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The conversion formula from a linear ratio r into dBFS units is the following: dBFS = 20 * log10(r). The value of r can be different things, but in my case, this is a RMS value divided by the maximum value.

However, the linear to dB conversion formula is dB = 10 * log10(v), so I do not understand why the same formula is not used for dBFS conversion. Why does the extra factor 2 is required in the dBFS formula? Is it some kind of convention we just need to accept or is there a more logical explanation?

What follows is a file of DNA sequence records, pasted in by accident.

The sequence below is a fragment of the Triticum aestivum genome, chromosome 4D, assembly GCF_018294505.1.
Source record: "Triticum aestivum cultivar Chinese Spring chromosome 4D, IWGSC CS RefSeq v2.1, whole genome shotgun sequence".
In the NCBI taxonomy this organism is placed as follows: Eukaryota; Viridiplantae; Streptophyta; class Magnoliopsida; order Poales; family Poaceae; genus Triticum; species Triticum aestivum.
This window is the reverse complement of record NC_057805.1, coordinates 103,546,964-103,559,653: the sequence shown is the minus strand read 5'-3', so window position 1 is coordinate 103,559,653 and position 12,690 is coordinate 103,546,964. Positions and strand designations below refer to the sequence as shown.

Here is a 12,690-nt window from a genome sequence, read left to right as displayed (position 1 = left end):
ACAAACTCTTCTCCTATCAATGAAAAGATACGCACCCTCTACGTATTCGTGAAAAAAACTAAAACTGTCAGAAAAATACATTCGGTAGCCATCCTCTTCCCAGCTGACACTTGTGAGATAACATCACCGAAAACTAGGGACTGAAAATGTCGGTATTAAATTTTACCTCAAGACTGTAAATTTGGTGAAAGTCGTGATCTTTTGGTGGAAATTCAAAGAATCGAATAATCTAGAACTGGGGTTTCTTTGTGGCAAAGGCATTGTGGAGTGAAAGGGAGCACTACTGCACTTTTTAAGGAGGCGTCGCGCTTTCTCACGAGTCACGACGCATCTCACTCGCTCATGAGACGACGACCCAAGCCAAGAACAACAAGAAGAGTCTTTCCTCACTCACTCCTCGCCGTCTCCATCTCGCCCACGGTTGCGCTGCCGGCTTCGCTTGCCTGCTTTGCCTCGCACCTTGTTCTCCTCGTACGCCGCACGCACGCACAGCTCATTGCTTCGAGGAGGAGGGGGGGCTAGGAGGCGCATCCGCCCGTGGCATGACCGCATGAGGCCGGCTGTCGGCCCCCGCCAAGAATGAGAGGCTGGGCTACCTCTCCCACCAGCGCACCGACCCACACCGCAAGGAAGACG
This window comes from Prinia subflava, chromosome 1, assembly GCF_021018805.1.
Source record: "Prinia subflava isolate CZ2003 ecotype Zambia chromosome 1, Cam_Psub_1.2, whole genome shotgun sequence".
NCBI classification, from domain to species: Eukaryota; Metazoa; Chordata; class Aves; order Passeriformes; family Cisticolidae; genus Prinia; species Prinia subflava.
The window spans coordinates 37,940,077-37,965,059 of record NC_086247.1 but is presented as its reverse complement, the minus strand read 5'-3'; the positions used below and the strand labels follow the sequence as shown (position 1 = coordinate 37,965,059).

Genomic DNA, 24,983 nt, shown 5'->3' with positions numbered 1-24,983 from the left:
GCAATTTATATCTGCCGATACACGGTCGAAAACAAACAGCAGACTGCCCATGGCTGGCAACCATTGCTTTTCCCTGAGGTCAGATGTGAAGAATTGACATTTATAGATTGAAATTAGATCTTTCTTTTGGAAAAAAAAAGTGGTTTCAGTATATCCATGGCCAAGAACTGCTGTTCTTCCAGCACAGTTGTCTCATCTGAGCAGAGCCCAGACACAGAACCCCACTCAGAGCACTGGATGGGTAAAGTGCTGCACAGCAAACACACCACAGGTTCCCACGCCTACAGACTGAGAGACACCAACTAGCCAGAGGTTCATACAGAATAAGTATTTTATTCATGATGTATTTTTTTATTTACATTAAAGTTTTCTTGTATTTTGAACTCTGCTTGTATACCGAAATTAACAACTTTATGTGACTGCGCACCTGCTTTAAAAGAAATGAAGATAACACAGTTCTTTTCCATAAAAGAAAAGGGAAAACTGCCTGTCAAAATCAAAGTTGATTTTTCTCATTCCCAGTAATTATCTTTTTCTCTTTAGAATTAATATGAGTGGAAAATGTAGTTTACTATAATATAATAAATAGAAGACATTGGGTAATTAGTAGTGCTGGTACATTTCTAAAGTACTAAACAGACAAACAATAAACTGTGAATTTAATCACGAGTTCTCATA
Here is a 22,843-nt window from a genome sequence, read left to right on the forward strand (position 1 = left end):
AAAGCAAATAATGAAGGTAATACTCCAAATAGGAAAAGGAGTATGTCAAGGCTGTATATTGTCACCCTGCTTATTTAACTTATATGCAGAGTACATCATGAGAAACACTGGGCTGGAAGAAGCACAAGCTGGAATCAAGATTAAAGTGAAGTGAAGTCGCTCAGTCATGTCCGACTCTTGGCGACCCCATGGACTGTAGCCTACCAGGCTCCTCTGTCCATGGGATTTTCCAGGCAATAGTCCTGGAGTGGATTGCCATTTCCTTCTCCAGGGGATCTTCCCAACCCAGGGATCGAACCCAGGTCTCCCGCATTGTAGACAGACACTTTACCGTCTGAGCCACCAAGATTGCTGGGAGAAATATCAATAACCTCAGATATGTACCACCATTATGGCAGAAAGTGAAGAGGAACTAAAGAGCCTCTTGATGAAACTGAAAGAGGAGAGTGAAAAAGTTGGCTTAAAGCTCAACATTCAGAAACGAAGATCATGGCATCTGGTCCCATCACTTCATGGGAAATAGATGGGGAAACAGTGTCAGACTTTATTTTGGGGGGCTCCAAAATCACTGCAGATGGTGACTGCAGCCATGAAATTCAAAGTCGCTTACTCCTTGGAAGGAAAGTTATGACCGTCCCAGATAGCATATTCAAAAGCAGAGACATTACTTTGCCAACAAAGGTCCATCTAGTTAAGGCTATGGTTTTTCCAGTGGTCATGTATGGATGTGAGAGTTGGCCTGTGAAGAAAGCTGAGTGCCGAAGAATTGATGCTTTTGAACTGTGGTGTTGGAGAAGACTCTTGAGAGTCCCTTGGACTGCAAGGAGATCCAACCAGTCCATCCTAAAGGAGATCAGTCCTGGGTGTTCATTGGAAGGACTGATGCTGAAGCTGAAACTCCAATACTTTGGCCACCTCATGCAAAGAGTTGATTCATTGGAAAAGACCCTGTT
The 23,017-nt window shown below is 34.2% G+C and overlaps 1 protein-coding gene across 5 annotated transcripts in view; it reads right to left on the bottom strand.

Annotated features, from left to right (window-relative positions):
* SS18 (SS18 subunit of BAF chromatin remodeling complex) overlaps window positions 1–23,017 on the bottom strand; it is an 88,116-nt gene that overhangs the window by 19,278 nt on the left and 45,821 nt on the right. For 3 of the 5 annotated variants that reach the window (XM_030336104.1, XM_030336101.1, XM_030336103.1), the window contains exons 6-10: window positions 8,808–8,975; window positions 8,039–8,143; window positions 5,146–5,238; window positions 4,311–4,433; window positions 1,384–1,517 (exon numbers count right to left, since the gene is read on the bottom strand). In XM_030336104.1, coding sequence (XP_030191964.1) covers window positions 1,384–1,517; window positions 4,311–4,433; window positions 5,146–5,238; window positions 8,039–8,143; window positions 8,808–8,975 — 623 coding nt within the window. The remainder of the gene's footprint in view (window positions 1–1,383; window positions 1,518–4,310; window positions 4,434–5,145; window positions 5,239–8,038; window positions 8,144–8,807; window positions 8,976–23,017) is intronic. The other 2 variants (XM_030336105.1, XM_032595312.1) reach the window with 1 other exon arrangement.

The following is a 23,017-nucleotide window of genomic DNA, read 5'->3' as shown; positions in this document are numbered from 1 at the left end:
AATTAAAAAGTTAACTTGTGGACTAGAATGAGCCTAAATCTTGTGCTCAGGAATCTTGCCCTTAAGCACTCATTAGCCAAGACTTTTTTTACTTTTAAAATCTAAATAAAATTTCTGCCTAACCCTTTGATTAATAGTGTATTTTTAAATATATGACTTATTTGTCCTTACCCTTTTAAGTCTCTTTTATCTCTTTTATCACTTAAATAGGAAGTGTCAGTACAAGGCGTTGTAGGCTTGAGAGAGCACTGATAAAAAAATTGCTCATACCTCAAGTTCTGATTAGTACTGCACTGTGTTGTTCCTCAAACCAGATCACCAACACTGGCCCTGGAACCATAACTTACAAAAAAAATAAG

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However, the linear to dB conversion formula is dB = 10 * log10(v)

It is – for power-related units.

For amplitude units, it's $\text{dB} = 20\log_{10}(v)$. Simple as that!

(this serves the purpose that a modification of x dB of the amplitude changes the power by the same amount. Would both use 10·…, things would break. "I amplified my signal by 10 dB" means I scaled the amplitude by $10^{0.5}$, and it means I scaled the power by $10^1$. That's the same thing, because power goes quadratically with amplitude.)

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  • $\begingroup$ I can't believe I had no clue about that -_- Thanks! $\endgroup$
    – Tey'
    Jul 15, 2021 at 2:04

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